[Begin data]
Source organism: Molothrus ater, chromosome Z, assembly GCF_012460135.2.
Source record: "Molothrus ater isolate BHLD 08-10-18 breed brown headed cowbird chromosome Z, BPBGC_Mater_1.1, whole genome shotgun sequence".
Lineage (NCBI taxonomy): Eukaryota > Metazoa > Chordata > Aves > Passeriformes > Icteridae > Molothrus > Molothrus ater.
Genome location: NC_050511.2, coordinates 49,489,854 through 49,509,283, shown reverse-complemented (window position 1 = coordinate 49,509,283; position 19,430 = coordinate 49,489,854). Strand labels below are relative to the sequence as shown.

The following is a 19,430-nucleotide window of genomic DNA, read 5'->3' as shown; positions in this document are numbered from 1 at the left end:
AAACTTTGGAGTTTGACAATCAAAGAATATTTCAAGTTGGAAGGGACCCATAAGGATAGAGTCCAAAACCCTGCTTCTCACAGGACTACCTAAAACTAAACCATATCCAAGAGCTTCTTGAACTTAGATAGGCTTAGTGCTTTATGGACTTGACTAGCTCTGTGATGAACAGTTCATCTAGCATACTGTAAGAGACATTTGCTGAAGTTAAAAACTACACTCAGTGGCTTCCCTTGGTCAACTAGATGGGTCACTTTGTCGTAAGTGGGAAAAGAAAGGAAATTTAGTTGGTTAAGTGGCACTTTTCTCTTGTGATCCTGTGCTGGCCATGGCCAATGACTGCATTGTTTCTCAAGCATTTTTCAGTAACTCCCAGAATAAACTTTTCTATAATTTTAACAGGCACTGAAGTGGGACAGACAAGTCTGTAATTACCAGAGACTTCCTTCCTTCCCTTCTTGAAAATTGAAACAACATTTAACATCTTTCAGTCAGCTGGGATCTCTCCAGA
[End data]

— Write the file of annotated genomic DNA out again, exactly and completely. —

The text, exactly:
Source organism: Molothrus ater, chromosome Z, assembly GCF_012460135.2.
Source record: "Molothrus ater isolate BHLD 08-10-18 breed brown headed cowbird chromosome Z, BPBGC_Mater_1.1, whole genome shotgun sequence".
Lineage (NCBI taxonomy): Eukaryota > Metazoa > Chordata > Aves > Passeriformes > Icteridae > Molothrus > Molothrus ater.
Genome location: NC_050511.2, coordinates 49,489,854 through 49,509,283, shown reverse-complemented (window position 1 = coordinate 49,509,283; position 19,430 = coordinate 49,489,854). Strand labels below are relative to the sequence as shown.

The following is a 19,430-nucleotide window of genomic DNA, read 5'->3' as shown; positions in this document are numbered from 1 at the left end:
AAACTTTGGAGTTTGACAATCAAAGAATATTTCAAGTTGGAAGGGACCCATAAGGATAGAGTCCAAAACCCTGCTTCTCACAGGACTACCTAAAACTAAACCATATCCAAGAGCTTCTTGAACTTAGATAGGCTTAGTGCTTTATGGACTTGACTAGCTCTGTGATGAACAGTTCATCTAGCATACTGTAAGAGACATTTGCTGAAGTTAAAAACTACACTCAGTGGCTTCCCTTGGTCAACTAGATGGGTCACTTTGTCGTAAGTGGGAAAAGAAAGGAAATTTAGTTGGTTAAGTGGCACTTTTCTCTTGTGATCCTGTGCTGGCCATGGCCAATGACTGCATTGTTTCTCAAGCATTTTTCAGTAACTCCCAGAATAAACTTTTCTATAATTTTAACAGGCACTGAAGTGGGACAGACAAGTCTGTAATTACCAGAGACTTCCTTCCTTCCCTTCTTGAAAATTGAAACAACATTTAACATCTTTCAGTCAGCTGGGATCTCTCCAGA